Introduction – Celebrating 10 Issues of the Journal of Aboriginal Health
Welcome to the tenth issue of the Journal of Aboriginal Health! The National Aboriginal Health Organization (NAHO) gives thanks to all parts of creation and the many contributors who made this issue possible—the authors, the reviewers, the editorial board, its staff, and the production team. Also, nia:wen kowa (thank you) to Health Canada for providing core funding and supporting initiatives like the Journal of Aboriginal Health.
Thousands of years ago, the Peacemaker brought the warring Iroquois nations the concept of ganigonhi:oh (the good mind), which means a mind that cultivates peaceful and loving thoughts. NAHO brings you this body of work with a good mind. The Journal of Aboriginal Health is a peer-reviewed journal that shares success stories in First Nation, Inuit, and Métis health, discusses issues and opportunities, and provides the latest information and research of interest to First Nations, Inuit, and Métis. It publishes in-depth analyses of health research and issues with full citation of sources; facilitates informed discussions on new research, recent publications, and projects; and explores health determinants from the perspectives of First Nations, Inuit, and Métis.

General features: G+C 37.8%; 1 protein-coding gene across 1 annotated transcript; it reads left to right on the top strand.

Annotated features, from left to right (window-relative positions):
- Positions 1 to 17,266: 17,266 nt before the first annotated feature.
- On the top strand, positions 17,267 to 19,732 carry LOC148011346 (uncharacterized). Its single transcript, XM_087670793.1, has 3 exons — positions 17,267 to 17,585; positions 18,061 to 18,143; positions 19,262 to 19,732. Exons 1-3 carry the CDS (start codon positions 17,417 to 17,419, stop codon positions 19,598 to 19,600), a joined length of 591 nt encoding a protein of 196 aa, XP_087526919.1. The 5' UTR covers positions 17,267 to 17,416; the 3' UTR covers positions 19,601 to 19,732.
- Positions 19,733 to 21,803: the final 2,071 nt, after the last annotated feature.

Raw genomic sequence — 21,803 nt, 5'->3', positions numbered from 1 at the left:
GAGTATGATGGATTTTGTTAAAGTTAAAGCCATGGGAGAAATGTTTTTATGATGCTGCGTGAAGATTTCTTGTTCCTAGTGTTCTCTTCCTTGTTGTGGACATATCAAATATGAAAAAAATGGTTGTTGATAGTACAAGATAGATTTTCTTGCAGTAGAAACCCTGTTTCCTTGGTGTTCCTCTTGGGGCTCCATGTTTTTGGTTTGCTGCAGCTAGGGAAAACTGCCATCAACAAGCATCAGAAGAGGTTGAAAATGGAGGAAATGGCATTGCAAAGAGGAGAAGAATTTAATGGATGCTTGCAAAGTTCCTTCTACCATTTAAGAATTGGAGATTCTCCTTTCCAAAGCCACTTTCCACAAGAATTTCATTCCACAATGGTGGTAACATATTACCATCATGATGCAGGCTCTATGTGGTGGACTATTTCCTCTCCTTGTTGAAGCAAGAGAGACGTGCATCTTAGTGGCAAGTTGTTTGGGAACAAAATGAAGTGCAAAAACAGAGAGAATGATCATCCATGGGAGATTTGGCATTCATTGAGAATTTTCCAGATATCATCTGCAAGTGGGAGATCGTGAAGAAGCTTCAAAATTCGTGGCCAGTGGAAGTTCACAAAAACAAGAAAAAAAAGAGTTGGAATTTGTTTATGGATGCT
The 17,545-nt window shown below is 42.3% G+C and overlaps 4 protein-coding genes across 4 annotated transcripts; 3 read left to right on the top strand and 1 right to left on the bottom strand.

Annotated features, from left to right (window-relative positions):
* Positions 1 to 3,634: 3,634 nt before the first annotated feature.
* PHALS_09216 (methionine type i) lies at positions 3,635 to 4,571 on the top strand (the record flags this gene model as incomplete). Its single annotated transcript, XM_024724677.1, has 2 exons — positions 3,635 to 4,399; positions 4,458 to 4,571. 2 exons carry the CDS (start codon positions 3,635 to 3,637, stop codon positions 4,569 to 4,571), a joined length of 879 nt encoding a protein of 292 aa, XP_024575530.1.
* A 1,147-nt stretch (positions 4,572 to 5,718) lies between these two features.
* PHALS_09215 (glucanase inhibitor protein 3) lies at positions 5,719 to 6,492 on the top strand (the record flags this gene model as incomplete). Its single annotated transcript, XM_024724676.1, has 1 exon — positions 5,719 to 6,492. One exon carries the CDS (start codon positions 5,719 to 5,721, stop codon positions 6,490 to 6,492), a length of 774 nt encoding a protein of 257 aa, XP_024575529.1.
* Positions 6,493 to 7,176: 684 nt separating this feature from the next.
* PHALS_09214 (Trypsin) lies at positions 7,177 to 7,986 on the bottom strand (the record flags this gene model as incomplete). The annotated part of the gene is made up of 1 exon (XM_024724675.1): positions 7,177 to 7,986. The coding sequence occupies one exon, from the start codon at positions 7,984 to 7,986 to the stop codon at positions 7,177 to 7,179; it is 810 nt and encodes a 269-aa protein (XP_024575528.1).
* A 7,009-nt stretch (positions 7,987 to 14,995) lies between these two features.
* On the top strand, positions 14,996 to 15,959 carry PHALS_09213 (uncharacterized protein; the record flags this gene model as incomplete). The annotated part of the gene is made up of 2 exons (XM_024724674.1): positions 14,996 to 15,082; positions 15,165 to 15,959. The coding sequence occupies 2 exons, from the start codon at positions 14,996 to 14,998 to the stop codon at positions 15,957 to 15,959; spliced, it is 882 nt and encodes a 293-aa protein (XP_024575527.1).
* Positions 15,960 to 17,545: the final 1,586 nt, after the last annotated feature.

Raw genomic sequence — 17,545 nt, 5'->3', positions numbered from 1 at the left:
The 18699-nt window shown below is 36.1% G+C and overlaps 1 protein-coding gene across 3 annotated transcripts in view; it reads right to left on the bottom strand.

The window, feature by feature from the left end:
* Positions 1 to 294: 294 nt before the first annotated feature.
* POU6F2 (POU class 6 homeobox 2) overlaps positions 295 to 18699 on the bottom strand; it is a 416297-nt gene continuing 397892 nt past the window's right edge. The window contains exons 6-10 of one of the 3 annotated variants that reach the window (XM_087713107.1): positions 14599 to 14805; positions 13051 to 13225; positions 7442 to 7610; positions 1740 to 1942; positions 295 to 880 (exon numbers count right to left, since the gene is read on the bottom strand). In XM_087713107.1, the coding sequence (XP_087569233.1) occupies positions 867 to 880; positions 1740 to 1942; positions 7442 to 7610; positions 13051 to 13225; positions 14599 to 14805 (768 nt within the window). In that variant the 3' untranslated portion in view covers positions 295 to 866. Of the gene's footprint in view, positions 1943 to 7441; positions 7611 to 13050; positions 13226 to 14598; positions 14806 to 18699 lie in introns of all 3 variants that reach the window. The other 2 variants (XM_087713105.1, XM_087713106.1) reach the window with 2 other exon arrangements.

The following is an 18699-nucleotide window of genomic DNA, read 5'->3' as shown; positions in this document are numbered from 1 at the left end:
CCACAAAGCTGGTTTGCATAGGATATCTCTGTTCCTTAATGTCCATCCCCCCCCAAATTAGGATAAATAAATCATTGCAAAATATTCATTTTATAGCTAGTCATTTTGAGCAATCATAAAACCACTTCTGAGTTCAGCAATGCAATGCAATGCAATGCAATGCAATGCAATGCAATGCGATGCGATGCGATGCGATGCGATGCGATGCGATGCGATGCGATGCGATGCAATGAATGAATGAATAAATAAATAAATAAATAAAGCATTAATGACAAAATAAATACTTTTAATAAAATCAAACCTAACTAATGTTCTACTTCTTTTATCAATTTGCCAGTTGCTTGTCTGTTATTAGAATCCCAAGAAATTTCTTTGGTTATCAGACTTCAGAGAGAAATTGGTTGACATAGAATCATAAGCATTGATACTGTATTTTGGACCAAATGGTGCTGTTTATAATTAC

Since the release of the first issue of the Journal of Aboriginal Health in 2004, a number of themes have been explored, including the governance of Aboriginal health,population health and the determinants of health, the health of urban Aboriginal people, Aboriginal women’s health, First Nations communities in crisis, and the decolonization of health through Indigenous Knowledge and practice. For 2011, NAHO is delighted to bring you the next issue of the Journal themed “social networks and health.”
In the coming year, NAHO looks forward to exploring new themes with you, such as Indigenous Knowledge and health, as well as making the Journal more accessible by indexing it with searchable academic databases. To ease the burden on Mother Earth, NAHO also plans to publish the Journal online.
The Journal of Aboriginal Health is an open access journal, meaning it is free to anyone who has access to the Internet. The NAHO invites you to join our 2,000 plus subscribers and download your copy of the Journal at www.naho.ca/jah.
On behalf of all those involved, I hope you enjoy this tenth issue. I also hope you will become a future part of this publication by sharing your research, experience, creativity, and knowledge. Let us bring our minds together to create a bright future for present and future generations.
Paulette C. Tremblay, PhD
Chief Executive Officer
National Aboriginal Health Organization